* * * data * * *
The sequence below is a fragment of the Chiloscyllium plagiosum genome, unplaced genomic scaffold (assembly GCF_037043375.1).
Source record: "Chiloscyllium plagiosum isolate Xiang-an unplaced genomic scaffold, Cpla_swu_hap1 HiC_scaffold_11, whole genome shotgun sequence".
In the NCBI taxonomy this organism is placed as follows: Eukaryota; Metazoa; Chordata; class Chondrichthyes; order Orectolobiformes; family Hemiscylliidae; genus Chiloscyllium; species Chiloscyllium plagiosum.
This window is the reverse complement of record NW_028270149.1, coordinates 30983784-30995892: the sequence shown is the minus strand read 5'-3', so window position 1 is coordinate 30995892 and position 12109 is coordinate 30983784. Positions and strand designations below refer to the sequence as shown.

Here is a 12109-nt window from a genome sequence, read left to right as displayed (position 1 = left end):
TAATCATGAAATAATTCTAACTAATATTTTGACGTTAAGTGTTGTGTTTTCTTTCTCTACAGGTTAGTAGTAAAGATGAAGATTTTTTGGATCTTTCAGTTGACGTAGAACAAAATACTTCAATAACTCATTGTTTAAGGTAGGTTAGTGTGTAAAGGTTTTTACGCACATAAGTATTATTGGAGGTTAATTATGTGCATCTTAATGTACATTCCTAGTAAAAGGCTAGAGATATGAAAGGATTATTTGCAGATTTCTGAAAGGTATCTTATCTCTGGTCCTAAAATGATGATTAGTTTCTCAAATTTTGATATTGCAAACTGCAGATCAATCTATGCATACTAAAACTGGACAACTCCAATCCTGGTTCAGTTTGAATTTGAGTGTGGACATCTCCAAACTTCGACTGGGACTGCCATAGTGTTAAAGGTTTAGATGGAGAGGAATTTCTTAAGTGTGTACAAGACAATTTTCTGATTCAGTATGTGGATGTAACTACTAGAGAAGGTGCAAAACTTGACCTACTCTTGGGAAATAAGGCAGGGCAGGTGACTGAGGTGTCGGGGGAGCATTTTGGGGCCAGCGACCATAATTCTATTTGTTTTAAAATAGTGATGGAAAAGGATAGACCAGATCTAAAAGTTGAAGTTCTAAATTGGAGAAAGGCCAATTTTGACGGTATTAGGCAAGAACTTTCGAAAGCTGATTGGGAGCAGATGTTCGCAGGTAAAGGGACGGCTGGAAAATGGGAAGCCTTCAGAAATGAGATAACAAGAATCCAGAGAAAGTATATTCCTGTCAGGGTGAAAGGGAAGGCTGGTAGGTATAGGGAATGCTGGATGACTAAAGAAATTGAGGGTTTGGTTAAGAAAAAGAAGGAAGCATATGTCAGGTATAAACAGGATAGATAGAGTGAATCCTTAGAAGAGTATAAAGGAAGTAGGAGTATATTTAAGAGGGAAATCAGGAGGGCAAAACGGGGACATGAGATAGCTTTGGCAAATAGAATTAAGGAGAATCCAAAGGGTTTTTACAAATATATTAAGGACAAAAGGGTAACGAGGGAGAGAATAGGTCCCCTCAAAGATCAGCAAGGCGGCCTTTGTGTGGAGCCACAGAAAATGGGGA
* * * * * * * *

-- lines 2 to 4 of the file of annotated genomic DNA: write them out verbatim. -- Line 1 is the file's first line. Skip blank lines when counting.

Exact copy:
Source record: "Chiloscyllium plagiosum isolate Xiang-an unplaced genomic scaffold, Cpla_swu_hap1 HiC_scaffold_11, whole genome shotgun sequence".
In the NCBI taxonomy this organism is placed as follows: Eukaryota; Metazoa; Chordata; class Chondrichthyes; order Orectolobiformes; family Hemiscylliidae; genus Chiloscyllium; species Chiloscyllium plagiosum.
This window is the reverse complement of record NW_028270149.1, coordinates 30983784-30995892: the sequence shown is the minus strand read 5'-3', so window position 1 is coordinate 30995892 and position 12109 is coordinate 30983784. Positions and strand designations below refer to the sequence as shown.